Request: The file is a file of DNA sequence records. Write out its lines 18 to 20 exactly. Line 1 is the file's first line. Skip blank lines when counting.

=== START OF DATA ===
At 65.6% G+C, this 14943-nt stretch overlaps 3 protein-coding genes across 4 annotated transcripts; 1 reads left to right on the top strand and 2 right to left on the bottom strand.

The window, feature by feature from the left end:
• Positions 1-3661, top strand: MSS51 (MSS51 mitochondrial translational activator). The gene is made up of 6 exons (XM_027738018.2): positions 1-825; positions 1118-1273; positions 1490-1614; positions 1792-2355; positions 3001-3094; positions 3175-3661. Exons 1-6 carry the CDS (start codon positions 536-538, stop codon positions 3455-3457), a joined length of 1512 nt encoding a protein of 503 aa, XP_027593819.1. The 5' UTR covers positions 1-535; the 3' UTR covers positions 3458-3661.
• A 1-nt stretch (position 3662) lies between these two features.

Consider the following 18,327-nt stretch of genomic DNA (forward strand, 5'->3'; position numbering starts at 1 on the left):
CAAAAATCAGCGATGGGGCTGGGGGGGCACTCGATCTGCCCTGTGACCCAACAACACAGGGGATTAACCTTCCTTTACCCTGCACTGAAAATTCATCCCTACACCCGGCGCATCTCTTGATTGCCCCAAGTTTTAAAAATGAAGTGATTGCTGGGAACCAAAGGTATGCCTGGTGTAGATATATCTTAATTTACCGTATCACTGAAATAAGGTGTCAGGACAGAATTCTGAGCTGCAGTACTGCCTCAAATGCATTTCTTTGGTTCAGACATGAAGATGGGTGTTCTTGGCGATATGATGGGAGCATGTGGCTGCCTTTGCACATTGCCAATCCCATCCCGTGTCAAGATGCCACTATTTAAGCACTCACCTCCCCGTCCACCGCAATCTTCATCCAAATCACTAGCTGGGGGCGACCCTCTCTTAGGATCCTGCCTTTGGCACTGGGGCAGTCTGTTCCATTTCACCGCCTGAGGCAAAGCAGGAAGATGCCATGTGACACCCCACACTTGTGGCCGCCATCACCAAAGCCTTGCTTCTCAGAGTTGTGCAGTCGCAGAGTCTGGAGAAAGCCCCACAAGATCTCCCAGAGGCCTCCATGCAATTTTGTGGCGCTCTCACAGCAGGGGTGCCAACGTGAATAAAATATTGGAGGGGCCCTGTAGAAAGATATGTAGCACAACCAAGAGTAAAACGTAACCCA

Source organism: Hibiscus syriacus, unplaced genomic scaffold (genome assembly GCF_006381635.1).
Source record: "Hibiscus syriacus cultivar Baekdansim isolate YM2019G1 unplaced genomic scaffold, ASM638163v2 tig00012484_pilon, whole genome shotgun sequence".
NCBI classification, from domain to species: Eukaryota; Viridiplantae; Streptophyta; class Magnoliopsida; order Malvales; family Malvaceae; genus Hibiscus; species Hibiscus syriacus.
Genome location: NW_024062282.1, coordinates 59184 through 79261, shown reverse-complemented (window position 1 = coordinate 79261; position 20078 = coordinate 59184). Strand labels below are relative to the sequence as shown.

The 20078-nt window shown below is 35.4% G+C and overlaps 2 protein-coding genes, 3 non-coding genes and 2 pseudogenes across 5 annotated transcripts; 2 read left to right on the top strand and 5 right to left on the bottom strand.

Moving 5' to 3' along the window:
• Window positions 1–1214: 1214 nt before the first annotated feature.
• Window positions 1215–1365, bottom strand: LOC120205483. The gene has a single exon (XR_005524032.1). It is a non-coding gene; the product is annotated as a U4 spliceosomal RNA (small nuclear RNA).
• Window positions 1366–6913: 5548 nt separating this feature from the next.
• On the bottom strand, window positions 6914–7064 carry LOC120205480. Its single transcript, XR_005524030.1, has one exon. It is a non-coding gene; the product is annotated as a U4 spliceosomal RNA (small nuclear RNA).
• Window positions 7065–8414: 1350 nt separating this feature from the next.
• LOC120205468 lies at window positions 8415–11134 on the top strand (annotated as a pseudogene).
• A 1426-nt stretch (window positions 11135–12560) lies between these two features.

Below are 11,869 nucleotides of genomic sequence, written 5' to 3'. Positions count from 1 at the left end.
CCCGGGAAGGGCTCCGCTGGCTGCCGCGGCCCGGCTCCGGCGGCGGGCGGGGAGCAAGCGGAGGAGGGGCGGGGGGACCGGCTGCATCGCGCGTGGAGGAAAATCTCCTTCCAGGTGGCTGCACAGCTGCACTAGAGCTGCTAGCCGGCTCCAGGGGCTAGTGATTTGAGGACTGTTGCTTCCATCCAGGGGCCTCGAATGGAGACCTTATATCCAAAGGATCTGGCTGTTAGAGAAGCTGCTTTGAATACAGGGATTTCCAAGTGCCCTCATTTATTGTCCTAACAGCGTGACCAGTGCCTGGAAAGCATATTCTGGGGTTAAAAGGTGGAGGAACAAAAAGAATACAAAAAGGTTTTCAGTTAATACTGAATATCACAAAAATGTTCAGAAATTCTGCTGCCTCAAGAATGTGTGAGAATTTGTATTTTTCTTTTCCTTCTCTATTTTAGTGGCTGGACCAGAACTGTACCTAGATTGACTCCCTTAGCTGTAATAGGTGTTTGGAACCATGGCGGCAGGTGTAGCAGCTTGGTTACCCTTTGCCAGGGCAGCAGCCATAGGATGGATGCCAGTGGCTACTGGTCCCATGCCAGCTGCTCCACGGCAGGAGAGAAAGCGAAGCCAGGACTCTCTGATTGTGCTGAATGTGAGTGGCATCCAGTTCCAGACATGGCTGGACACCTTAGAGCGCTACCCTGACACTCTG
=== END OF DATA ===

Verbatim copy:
• LOC120205468 lies at window positions 8415–11134 on the top strand (annotated as a pseudogene).
• A 1426-nt stretch (window positions 11135–12560) lies between these two features.

Below are 11,869 nucleotides of genomic sequence, written 5' to 3'. Positions count from 1 at the left end.